While the atrocities committed by Nazi forces against civilians in World War II are vast and resulted in the most sweeping war-crime trials in history, one of the least-known Nazi war crimes was the massacre of civilians in Kalavryta in Greece. 

In early December 1943, the German Army’s 117th Jäger Division began Operation Kalavryta, which was trying to encircle and eliminate Greek resistance fighters in the mountains surrounding the area of Kalavryta. The Jäger Division specialized in anti-partisan operations and had arrived in Greece after the fighting insurgents in Yugoslavia.

Operation Kalavryta began in October after the Greek resistance captured 80 German soldiers during a battle in the village of Kerpini, near Kalavryta. The Germans threatened to raze nearby villages and massacre civilians if the resistance didn’t release their soldiers.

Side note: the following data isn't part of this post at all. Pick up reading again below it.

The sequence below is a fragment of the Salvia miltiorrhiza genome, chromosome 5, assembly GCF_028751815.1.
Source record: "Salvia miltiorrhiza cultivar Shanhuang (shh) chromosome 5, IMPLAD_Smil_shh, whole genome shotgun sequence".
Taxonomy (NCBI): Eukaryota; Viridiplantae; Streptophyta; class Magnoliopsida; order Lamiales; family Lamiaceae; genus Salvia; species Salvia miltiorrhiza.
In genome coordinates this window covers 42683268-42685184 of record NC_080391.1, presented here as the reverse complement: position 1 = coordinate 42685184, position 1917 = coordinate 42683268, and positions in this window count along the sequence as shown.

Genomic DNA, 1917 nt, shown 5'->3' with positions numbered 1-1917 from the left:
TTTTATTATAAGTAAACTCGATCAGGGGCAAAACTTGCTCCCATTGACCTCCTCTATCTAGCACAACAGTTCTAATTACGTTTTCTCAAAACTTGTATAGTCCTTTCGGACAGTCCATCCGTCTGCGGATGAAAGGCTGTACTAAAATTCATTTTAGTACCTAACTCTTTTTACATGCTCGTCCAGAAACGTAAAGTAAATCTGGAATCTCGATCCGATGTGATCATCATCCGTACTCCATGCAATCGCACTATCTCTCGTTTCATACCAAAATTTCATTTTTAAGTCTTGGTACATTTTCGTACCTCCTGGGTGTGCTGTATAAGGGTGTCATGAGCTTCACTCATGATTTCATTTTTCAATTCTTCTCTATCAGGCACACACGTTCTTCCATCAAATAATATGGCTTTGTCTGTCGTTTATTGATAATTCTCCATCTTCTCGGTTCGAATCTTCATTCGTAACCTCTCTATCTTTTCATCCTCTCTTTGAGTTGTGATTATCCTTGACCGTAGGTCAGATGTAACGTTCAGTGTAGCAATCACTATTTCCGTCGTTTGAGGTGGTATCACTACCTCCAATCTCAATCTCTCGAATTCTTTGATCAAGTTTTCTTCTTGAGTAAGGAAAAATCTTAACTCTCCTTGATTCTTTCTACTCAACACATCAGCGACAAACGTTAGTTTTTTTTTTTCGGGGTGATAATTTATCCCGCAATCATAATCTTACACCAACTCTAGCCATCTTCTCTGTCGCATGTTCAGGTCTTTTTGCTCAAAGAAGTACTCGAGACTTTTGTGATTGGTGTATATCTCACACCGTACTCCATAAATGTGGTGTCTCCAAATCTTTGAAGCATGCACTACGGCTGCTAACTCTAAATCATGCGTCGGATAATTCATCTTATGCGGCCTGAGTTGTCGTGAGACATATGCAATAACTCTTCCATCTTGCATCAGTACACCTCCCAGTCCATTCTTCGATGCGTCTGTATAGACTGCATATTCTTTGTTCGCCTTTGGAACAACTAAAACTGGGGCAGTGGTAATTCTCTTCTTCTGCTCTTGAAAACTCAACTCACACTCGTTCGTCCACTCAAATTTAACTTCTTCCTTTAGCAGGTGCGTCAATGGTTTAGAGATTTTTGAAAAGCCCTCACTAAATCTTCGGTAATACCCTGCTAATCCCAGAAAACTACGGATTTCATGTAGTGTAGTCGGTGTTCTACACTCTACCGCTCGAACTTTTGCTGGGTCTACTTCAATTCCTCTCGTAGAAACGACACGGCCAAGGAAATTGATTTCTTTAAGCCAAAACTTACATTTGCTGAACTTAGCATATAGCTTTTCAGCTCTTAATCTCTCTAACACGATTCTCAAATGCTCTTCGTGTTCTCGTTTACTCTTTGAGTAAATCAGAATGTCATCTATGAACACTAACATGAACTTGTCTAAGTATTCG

The church tried to reason with the resistance to release the German prisoners, but they refused. In response, on December 8th, the 117th Jäger Division troops entered nearby villages of Kerpini and Pogi, killing the entire male population of both villages. The resistance then executed 78 German prisoners.